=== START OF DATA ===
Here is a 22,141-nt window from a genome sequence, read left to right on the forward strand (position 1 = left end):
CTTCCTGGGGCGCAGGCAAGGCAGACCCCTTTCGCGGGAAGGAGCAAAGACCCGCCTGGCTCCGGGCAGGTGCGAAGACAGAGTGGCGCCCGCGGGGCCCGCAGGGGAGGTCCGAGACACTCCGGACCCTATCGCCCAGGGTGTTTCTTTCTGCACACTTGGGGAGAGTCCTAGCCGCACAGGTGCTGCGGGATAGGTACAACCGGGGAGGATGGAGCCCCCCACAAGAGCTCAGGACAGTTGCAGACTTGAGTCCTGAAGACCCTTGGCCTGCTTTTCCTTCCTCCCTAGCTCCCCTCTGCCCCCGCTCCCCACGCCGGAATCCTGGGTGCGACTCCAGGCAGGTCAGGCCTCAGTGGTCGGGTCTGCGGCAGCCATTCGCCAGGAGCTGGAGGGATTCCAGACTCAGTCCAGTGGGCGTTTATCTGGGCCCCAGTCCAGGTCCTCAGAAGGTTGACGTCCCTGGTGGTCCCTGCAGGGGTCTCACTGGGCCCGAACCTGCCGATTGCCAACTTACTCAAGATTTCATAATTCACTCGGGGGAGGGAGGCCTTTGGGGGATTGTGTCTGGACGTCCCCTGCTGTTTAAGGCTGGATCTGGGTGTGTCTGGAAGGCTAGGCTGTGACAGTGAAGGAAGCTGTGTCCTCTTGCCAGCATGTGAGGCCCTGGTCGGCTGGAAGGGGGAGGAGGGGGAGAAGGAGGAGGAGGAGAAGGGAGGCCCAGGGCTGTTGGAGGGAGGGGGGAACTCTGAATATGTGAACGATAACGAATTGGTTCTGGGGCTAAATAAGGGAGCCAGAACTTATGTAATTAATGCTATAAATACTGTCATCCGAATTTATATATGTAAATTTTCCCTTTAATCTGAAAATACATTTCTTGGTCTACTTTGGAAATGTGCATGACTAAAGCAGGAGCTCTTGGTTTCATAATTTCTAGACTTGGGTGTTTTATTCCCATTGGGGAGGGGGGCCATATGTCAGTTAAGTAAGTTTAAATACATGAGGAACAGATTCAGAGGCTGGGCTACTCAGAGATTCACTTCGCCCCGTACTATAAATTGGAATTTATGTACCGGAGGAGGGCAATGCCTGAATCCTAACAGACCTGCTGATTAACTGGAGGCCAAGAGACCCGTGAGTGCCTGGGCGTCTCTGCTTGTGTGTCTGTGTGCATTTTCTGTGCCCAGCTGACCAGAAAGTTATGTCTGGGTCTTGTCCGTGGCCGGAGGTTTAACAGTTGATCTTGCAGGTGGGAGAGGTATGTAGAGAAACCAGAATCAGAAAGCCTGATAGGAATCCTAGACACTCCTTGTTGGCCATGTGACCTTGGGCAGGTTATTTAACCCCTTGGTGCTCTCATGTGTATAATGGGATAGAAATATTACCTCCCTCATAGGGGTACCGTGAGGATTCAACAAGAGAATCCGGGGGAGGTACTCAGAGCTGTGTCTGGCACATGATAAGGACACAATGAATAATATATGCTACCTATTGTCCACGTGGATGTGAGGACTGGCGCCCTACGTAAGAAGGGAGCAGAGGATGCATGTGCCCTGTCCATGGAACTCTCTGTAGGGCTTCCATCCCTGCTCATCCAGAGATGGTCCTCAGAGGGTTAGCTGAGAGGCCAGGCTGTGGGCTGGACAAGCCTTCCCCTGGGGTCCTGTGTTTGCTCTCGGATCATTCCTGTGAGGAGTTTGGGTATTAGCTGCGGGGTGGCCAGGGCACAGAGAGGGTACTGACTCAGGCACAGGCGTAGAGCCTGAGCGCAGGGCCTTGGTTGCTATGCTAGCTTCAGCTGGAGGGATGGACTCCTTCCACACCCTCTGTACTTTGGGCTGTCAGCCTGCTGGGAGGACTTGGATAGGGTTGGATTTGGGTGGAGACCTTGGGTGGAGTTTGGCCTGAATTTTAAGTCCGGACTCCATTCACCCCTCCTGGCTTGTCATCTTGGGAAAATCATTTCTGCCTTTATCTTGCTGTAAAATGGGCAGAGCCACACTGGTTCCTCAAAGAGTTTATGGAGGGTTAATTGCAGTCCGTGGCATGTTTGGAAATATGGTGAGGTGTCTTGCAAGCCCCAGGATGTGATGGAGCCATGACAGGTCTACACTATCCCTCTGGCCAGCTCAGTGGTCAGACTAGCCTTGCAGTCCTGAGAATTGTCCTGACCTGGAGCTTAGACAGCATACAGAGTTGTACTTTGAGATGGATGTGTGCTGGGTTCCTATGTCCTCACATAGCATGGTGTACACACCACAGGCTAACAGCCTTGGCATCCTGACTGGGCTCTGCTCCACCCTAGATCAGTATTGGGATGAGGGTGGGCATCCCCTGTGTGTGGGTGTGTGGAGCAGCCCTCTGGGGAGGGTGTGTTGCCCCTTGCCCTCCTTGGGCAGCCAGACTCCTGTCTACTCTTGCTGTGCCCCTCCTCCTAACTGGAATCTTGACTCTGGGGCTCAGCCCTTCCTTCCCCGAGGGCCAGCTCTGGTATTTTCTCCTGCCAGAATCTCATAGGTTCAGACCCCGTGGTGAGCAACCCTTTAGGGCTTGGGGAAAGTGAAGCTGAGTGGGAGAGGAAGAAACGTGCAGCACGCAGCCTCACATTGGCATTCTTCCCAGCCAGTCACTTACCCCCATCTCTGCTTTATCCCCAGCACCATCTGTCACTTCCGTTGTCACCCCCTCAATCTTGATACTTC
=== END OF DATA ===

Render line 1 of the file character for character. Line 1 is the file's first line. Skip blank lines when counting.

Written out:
Here is a 22,141-nt window from a genome sequence, read left to right on the forward strand (position 1 = left end):